Although Hypemaster is showing plenty of promise, Remus isn’t putting all his eggs in one basket. College is still on the table for the young entrepreneur, who understands the importance of obtaining a university degree and the avenues that it can open up. “It’s always good to get a degree, whether I use it or not,” he asserts. “It depends, but it’s good to have a safety net out there in case things go wrong. I still have the uni cert as my backup plan, and I can get a job somewhere.”
Remus splits his day into four parts: “6, 6, 6, 6” – six hours for school, six hours for tuition and homework, six hours for rest, and then another six hours to attend to business matters. Such structured organisation is impressive for a teenager who speaks with a confidence and poise that belies his youthful appearance, and relative lack of business experience. He advises fellow entrepreneurs to have confidence in their endeavours, and to not live life with any regrets. “If you need advice, consult your parents or your friends,” he says. “There’s good advice out there but don’t trust it 100%. We’re still young, don’t be afraid to make mistakes, and don’t look back.”
The recent opening of Foot Locker in Singapore sparked international attention due to the vast opening day crowds, and the subsequent arrival of special ops and riot police called in to disperse the mass of sneaker fanatics looking to secure a pair of Adidas Yeezy Boost 350 V2 in black – which retails for SGD 349 (USD 262), but can easily be resold for at least a SGD 100 profit.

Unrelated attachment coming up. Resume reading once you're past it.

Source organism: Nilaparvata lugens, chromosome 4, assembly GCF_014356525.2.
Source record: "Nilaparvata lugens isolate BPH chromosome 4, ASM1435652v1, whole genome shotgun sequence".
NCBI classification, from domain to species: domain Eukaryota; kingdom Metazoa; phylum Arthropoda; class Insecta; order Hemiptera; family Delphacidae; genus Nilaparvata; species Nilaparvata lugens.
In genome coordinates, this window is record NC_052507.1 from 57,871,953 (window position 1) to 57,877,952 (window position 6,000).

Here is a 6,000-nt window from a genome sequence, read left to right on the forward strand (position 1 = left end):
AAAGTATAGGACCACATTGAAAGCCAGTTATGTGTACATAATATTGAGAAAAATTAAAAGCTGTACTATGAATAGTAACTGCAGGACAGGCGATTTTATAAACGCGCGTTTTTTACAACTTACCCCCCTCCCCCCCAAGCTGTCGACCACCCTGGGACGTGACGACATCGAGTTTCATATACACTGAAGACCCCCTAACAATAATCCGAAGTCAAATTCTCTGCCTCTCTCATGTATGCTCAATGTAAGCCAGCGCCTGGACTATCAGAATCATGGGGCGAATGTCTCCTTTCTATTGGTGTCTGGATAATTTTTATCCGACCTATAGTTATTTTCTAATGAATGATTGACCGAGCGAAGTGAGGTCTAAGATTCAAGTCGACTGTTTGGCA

Remus says that Foot Locker did not post details about the release anywhere online, but sources on the inside managed to obtain information about the drop, which is how people ended up learning about the event – a glimpse into the sometimes secretive world of sneaker reselling.
Remus says more Singaporeans have joined the sneaker reselling scene in recent months, seeking to break away from the traditional grind of a nine to five job. But it’s not exactly easy to get started. He explains that there are two main ways to acquire contacts: meeting people in stores or building relationships with past clients. “When you join this type of scene it takes experience and knowledge to build up not just contacts, but also information about the releases,” he asserts. “Throughout those six months [between Culture Cartel and starting Hypemaster], it took me some time to understand the whole scene better, and I talked to people who have been in the scene for two to three years.”